English Bowie Knife, ca. 1840
Appraised Value: $25,000
IMAGE: 1 of 2
Appraisal Video: ()
Arms & Militaria
J. Christopher Mitchell American Antiques & Militaria
GUEST: The knife came down through my family. My dad gave it to me. He said it was a presentation knife to Zachary Taylor, who, I think, was in the family trade, but, unfortunately, I don't know, and the people that would know are no longer living.
GUEST: And that it's a bowie knife. And he gave it to me when I was a teenager.
APPRAISER: Okay, well, that's fun. Then you do know it's called a bowie knife.
APPRAISER: All right, well, it's absolutely possible that General Zachary Taylor was a family member of yours, but this is not necessarily a presentation knife to him.
GUEST: To him. Oh, okay. Right.
APPRAISER: What we have is, it's a large English-made bowie knife. It's made by Barnes and Sheffield.
APPRAISER: Sheffield is well known in the trade for making these large knives for exportation to the States. One of the things that tells us that this knife was intended for the American market are some of the motifs that are on the blade and that are on the hilt itself. If you notice, we have this very large alligator--
APPRAISER: --kind of moving through a swamp.
APPRAISER: That's an idea that comes from the War of 1812. General Andrew Jackson defeats the English at the Battle of New Orleans, and you have that whole idea of alligators and swamp coming from there. Another thing that we'll see is, if we look up here, it says in a little panel: the "Real Life Defender." If you look underneath it, it says, "The Hunter's Companion."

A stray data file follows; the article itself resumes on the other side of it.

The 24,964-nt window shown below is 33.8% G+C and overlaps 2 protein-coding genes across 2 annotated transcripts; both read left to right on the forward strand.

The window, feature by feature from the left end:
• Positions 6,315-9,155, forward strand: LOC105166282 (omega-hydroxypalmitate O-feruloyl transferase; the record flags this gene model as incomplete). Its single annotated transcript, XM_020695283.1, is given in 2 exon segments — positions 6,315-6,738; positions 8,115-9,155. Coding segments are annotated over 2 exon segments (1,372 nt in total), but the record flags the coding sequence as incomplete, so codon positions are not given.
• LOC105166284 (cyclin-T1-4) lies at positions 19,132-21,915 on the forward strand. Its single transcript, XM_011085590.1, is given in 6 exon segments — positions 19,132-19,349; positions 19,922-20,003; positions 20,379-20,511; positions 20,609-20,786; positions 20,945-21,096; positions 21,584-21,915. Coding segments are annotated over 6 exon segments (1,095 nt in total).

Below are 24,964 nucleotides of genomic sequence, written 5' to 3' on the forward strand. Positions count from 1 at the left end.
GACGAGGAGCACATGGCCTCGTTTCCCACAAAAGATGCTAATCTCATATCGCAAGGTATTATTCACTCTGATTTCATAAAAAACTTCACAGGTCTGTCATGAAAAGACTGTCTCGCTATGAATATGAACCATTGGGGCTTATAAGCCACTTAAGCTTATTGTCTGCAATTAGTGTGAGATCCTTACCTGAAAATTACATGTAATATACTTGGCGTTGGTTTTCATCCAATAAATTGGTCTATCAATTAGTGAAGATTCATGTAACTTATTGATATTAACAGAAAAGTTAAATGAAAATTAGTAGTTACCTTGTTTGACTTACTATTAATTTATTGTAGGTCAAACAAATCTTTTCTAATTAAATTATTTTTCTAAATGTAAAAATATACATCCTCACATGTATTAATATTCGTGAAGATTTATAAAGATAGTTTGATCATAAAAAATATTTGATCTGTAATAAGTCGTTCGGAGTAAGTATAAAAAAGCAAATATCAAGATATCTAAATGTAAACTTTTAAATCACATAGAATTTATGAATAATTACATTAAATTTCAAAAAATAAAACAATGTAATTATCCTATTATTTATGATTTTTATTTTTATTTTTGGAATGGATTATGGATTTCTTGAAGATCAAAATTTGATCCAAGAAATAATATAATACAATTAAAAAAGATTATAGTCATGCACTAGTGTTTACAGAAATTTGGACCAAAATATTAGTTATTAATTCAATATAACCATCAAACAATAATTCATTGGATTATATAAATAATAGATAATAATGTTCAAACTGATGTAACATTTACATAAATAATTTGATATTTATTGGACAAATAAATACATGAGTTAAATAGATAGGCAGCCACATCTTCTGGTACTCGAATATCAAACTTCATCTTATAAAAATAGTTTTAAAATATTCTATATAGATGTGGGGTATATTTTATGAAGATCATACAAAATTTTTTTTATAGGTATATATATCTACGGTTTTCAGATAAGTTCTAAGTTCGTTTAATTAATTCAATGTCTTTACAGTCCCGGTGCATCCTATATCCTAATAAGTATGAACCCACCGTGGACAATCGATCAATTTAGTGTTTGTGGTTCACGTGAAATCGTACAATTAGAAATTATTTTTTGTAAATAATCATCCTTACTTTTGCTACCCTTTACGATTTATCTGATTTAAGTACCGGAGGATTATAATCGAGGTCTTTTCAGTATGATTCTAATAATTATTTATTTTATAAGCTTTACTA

GUEST: I guess so.
APPRAISER: They're selling this knife as something to protect yourself, put food on the table. I think the thing that led to the presumption that this belonged to General Taylor is actually the biggest motif to sell this to the American market. In this wonderful etched panel, it says "Brave General Taylor Never Surrenders. Battle of Buena Vista." That helps us date this knife. So this knife was made after the Mexican War.
APPRAISER: General Zachary Taylor is the hero of the Battle of Buena Vista. If we look on the scabbard, you'll see it says "liberty."
APPRAISER: And then it has this nice little American eagle in the panel. And then on the other side, it says "Independence." These are all attributes that an American who maybe was going out West or who protects himself would be interested in. This is the kind of knife a man would wear in his belt to basically show: "I'm a man of means." Very well-made knife. It's very elegant in design and shape. It's everything that a person who collects bowie knives would love.
APPRAISER: We have a small amount of damage from bugs here on the plaque of the grip, Oh. but I will tell you, because of the condition of the blade and just the overall look in design and feel of the knife, a collector would look beyond that.
GUEST: I was going to say, I was wondering... from what I know now, as a householder, whether that's mice.
APPRAISER: It's very possible. Actually, on the scabbard itself--
APPRAISER: --there was a little German silver tip down here--
GUEST: Oh, okay.
APPRAISER: --that's gone missing over time, but again, that's really inconsequential to a collector. I just think this is wonderful. I mean, it's got every attribute you like-- it's so big. It's massive...
GUEST: I used to throw it as a teenager.
APPRAISER: Oh, I know, I noticed that the tip of the blade's got just a little nick off the end of it. And, uh, maybe something actually you did, but if I had this knife in my gallery, I'd want $25,000 for this knife.
GUEST: That much?
APPRAISER: This is a really nice knife.
GUEST: Wow. Well, don't want to sell it. (both laugh)
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